•         Student Loan Cohort Default Rates. To remain eligible to participate in
          Title IV programs, an educational institution's student loan cohort
          default rates must remain below certain specified levels. Under current
          regulations, an educational institution will lose its eligibility to
          participate in Title IV programs if its two-year measuring period
          student loan cohort default rate equals or exceeds 25% for three
          consecutive cohort years, or 40% for any given year. For University of
          Phoenix and Western International University, the 2009 cohort default
          rates were 18.8% and 9.3%, respectively, and the draft 2010 cohort
          default rates, which will be finalized in September 2012, were 18.0%
          and 8.0%, respectively.

The cohort default rate requirements were modified by the Higher Education Opportunity Act enacted in August 2008 to increase by one year the measuring period for each cohort. Starting in September 2012, the U.S. Department of Education will publish the official three-year cohort default rates in addition to the two-year rates, beginning with the 2009 cohort. If an institution's three-year cohort default rate exceeds 30% for any given year (compared to 25% under the current two-year standard), it must establish a default prevention task force and develop a default prevention plan with measurable objectives for improving the cohort default rate. We believe that our current repayment management efforts meet these requirements. If an institution's three-year cohort default rates for the 2009 and 2010 cohorts exceed 30%, the institution may be subject to provisional certification imposing various additional requirements for participation in Title IV programs. Beginning with the three-year cohort default rate for the 2011 cohort published in September 2014, the three-year rates will be applied for purposes of measuring compliance with the requirements. If the three-year cohort default rate for the 2011 cohort exceeds 40%, the institution will cease to be eligible to participate in Title IV programs, and if the institution's three-year cohort default rate exceeds 30% for three consecutive years, beginning with the 2009 cohort, the institution will cease to be eligible to participate in Title IV programs. The Department has published, for informational purposes, "trial rates" to assist institutions in understanding the impact of the new three-year cohort default rate calculation. For University of Phoenix and Western International University, the trial three-year cohort default rates for the 2008 cohort were 21.1% and 16.3%, respectively. The University of Phoenix and Western International University draft three-year cohort default rates for the 2009 cohort, which will be finalized in September 2012, were 26.7% and 14.7%, respectively.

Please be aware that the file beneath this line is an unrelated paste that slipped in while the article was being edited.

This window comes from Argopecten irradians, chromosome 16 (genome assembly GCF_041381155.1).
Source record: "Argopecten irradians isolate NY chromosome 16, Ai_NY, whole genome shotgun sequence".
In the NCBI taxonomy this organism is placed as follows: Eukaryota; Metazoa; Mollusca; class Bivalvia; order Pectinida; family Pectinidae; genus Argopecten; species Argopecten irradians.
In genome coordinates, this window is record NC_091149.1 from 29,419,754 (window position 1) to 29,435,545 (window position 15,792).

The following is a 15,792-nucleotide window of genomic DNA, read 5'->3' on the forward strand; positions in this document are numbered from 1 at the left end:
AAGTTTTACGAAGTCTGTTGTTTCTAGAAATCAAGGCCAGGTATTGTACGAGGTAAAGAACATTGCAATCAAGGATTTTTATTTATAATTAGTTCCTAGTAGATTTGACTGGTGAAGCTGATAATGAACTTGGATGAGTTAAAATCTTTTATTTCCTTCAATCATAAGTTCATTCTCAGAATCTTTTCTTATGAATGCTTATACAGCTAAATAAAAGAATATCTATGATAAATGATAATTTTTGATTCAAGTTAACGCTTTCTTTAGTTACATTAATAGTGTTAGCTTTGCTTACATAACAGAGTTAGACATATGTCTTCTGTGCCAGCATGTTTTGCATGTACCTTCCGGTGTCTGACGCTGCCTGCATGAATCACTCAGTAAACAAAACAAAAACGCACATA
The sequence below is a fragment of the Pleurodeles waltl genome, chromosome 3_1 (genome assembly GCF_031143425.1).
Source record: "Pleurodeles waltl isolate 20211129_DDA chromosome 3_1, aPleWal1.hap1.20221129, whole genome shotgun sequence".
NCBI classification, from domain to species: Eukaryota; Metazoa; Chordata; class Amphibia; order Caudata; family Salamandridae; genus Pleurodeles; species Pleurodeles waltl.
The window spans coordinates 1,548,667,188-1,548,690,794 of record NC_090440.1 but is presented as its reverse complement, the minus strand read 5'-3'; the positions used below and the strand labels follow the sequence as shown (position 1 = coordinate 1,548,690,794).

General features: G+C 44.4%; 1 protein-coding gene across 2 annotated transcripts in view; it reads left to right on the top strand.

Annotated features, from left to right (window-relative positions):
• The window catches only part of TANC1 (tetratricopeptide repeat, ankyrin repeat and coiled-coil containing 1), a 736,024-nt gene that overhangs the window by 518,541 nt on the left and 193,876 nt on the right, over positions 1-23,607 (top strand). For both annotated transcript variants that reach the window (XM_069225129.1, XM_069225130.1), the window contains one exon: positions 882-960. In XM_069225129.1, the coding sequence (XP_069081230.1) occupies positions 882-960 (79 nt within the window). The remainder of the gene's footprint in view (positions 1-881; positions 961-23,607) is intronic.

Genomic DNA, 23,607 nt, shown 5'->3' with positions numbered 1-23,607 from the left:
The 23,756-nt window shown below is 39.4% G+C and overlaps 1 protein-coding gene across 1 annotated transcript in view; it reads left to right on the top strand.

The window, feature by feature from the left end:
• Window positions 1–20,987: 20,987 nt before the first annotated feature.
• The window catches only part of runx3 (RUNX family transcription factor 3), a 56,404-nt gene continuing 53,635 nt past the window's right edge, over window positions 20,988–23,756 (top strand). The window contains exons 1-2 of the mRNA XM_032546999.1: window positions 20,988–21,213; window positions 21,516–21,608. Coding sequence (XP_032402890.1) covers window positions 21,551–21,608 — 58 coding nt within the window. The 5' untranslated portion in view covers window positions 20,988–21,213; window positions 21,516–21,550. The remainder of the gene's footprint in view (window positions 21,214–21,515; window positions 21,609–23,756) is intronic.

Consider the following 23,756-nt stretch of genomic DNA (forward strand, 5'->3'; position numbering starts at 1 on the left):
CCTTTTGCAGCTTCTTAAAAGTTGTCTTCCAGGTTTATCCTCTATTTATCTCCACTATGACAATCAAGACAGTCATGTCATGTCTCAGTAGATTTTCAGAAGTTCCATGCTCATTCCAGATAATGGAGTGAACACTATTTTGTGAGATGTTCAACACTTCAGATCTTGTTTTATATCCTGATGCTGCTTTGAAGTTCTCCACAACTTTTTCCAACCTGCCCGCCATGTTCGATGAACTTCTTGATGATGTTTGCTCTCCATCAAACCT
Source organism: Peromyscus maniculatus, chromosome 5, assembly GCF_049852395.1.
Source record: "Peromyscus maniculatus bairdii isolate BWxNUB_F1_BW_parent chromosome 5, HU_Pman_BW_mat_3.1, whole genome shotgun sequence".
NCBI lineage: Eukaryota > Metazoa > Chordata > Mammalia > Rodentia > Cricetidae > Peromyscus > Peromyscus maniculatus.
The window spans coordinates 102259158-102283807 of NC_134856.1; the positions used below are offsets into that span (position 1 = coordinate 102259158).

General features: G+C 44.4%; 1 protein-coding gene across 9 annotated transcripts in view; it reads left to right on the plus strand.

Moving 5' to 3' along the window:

• Expand into New Markets. We intend to continue to pursue opportunities to utilize our core expertise and organizational capabilities, both domestically and internationally. In particular, Apollo Global is actively evaluating opportunities to partner with or acquire existing institutions of higher learning outside of the U.S. to address the growing international demand for postsecondary education services. To date, Apollo Global has acquired educational institutions in the United Kingdom, Mexico and Chile, and has also established a joint venture to develop and provide educational services and programs in India. The integration and operation of acquired businesses in foreign jurisdictions entails substantial regulatory, market and execution risks and such acquisitions may not be accretive for an extended period of time, if at all, depending on the circumstances.

For a more detailed discussion of trends, risks and uncertainties, and our strategic plan, refer to our 2011 Annual Report on Form 10-K and Part II, Item 1A, Risk Factors, included in this report.